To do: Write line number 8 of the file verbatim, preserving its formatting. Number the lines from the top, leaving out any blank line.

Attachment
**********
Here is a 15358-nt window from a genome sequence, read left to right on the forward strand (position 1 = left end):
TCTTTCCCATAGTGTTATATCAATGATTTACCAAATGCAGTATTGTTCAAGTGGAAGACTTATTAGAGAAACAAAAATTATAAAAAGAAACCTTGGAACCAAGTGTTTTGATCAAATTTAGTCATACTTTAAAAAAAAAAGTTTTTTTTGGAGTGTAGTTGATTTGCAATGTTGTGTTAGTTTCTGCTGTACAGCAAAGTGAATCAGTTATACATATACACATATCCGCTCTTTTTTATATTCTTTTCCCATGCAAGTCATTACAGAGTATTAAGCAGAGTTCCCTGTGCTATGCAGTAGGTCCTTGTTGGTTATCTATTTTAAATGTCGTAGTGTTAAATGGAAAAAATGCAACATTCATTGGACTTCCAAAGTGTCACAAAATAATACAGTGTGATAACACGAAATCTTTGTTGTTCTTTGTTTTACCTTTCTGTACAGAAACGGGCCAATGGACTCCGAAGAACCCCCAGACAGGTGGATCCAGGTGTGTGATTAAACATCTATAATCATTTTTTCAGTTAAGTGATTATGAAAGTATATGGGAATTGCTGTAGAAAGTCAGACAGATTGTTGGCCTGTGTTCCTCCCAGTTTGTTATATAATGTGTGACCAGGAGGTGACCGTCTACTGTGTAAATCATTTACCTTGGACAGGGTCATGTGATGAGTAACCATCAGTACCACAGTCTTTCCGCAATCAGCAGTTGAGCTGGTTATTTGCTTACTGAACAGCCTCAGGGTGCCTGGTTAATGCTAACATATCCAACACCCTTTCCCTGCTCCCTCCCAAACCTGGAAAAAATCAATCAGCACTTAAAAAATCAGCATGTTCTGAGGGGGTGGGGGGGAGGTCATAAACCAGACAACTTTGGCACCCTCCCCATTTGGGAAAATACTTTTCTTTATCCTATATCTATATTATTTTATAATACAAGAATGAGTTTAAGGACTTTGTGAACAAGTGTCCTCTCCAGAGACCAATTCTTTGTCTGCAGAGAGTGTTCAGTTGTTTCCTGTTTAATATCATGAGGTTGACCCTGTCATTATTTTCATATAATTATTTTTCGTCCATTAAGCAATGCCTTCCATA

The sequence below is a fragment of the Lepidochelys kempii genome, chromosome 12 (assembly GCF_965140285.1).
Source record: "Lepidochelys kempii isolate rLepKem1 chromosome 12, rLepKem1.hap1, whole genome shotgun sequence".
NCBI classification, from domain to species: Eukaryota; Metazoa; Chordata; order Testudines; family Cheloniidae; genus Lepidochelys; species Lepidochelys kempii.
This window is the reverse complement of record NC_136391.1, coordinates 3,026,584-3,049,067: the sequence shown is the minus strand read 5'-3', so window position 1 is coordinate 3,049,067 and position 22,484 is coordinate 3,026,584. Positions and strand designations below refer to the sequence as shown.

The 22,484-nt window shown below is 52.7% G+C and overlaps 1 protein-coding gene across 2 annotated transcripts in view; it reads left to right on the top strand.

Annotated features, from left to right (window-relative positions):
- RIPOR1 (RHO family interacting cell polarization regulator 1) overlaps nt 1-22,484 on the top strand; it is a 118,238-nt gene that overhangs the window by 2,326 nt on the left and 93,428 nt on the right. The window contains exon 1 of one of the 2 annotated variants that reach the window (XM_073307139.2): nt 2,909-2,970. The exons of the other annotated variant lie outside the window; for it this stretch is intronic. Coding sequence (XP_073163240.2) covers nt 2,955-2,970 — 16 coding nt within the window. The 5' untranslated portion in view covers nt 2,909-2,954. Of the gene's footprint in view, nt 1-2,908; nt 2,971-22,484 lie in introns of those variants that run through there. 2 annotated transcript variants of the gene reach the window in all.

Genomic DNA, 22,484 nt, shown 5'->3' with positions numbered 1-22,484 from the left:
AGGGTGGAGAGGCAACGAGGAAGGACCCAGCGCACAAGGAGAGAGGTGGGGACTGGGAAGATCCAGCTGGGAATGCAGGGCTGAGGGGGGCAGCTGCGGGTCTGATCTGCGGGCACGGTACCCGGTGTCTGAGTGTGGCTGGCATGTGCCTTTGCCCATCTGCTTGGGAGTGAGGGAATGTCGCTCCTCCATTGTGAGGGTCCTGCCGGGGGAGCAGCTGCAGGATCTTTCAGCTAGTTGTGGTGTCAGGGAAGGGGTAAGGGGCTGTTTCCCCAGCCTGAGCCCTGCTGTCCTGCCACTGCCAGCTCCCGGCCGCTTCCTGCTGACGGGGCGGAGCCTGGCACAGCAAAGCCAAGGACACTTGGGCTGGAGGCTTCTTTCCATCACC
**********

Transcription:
Annotated features, from left to right (window-relative positions):